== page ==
My art often straddles what is knowable and concrete, and what is mysterious and intuitive.
Developing an idea often incorporates reading, research, and reflection. But when I begin to paint, I let all preconceptions go and surrender to the unfolding discoveries within the work’s progression. Some parts of my paintings are specific and deliberately determined, others created while courting chaos and allowing playful improvisation to determine direction. In the finished work a carefully rendered object can be found alongside of areas of gestural text and marks, geometric diagrams, and open spaces of uncluttered color field - many inclusions so small as to be only seen with close examination. This broad system of visual and symbolic imagery is an offering to the rational mind and to the contemplative spirit.
Some of my long running interests involve the intersections of art and theoretical physics - the poetic questions posed by both disciplines. Recently my investigations have involved Carl Jung and James Hillman’s use of alchemy as a language for the transformation of the psyche. Using the Latin descriptor that alchemy employs, images are utriusque capax (each capable of both), signifying that light and dark, the conscious and unconscious, and matter with spirit are conjoined.
These ideas circle me back to the frontier’s edge – grounded with the known and the tangible, and deeply speculating the limitless potentialities beyond. - Lynda Lowe, Artist Statement, 2021
After completing an MFA at Indiana University, Lynda Lowe began a fifteen-year teaching career. She left her academic position at Northern Illinois University and moved to Washington State in 2002 and built her studio on the Puget Sound. The surrounding environment and travels abroad profoundly impact her work. Lowe’s interest in the relationships between art and science, perception and consciousness is evident in her imagery that layers text and poetry fragments, scientific observations and mathematical formula, alongside highly rendered recognizable objects.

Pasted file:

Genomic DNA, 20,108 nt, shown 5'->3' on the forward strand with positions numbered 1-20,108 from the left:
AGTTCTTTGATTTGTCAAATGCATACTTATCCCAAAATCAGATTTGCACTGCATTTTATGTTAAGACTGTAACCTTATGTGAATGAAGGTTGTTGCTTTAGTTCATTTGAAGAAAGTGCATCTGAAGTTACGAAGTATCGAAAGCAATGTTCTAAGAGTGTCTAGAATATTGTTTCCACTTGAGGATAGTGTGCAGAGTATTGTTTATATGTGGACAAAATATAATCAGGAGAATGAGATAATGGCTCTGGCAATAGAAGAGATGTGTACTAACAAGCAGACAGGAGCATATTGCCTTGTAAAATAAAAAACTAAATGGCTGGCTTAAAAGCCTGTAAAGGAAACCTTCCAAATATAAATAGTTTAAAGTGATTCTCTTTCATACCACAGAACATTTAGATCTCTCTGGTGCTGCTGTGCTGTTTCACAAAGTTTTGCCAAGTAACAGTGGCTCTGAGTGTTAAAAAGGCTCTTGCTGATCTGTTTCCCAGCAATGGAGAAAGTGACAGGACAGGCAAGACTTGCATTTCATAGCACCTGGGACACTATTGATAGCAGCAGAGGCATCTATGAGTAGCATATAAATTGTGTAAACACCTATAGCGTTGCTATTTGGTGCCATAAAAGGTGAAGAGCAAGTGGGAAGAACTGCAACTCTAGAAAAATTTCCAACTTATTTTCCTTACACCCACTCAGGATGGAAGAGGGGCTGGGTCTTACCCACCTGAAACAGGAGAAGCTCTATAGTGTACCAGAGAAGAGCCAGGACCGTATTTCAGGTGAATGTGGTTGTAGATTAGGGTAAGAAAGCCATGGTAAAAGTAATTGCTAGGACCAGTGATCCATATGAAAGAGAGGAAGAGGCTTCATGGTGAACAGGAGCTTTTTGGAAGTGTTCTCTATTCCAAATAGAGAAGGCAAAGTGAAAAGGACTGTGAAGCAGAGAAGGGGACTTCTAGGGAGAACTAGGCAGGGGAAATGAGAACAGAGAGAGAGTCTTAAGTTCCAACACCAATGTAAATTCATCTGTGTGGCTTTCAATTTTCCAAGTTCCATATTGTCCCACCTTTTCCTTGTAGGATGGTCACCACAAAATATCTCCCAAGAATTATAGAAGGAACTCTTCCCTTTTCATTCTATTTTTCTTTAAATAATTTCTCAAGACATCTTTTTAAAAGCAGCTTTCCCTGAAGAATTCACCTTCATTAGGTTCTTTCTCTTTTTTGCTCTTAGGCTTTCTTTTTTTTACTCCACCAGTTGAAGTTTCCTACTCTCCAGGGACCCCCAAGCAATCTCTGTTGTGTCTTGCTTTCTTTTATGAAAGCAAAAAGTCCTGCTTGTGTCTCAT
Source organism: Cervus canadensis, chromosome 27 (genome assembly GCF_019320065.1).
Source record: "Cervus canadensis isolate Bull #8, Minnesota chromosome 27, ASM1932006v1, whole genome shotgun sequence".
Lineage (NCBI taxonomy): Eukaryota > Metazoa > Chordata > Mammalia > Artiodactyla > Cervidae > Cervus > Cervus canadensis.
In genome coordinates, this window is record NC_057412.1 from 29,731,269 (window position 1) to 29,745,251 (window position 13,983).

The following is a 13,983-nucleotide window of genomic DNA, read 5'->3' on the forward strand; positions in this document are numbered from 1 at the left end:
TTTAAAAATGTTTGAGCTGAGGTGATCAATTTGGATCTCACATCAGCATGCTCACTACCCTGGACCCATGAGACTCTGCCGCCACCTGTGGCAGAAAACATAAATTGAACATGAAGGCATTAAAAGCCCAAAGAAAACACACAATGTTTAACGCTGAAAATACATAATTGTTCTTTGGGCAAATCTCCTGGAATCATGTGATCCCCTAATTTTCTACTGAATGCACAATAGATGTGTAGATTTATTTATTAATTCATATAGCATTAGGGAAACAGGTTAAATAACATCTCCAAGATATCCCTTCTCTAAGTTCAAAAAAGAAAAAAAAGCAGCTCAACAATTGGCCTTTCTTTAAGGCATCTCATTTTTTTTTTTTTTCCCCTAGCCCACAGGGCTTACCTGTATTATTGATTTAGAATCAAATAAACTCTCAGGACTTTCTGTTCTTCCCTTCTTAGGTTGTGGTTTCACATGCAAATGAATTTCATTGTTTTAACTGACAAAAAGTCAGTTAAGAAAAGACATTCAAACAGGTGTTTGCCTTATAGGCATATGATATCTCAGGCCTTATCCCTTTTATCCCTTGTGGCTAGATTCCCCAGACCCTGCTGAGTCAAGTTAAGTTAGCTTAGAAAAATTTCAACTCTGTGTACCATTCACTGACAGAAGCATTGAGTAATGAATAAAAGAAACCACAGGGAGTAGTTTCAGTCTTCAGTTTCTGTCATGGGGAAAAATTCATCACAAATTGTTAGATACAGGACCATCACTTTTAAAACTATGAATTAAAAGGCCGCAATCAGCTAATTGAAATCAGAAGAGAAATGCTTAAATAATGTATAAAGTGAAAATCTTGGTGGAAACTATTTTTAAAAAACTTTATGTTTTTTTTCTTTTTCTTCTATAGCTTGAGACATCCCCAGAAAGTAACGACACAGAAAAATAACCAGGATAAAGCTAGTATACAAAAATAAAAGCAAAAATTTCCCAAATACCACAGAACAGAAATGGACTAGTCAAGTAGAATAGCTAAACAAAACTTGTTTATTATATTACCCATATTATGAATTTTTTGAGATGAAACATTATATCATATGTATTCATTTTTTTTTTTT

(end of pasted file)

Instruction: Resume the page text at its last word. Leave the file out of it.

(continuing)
Lynda Lowe’s artwork has been widely exhibited nationally in galleries and museums. She’s the recipient of numerous grants, among them two fellowships from the Illinois Arts Council, a Ford Foundation research grant, and was a finalist for the Behnke Foundation’s Neddy Award. She’s received eleven residency fellowships at the Ragdale Foundation and was honored with their Distinguished Resident Lifetime Award. Lowe has shown her art in over forty solo exhibitions, been the subject of many reviews and publications, and been widely collected in private, corporate and museum holdings, including in her region the Museum of Glass and the Tacoma Art Museum.
Lowe has created two broad-based interactive community artworks that were experiments in giving and receiving. Both projects promoted connectedness and built community.
In the first project titled the Patra Passage, she hand-built 108 ceramic bowls that were given away to recipients who were asked to re-gift them to others. After a year of traveling to 11 countries and 40 U.S. states, the bowls brought together through an interactive website, a group of over 500 participants.
Her most recent project Gatherings occurred during the pandemic. With gallery support, Lowe engaged over fifty artists to each create artwork on handmade wooden boxes. Fifty poets wrote original poems for the boxes. The boxes traveled all over the US engaging over 300 participants who were asked to contribute something meaningful to the contents of the box before giving it away again.
Both projects concluded with museum and gallery exhibitions. Patra bowls and Gatherings boxes were sold and all proceeds were donated to arts organizations for relief funds. The sales from both projects generated donations exceeding $100,000.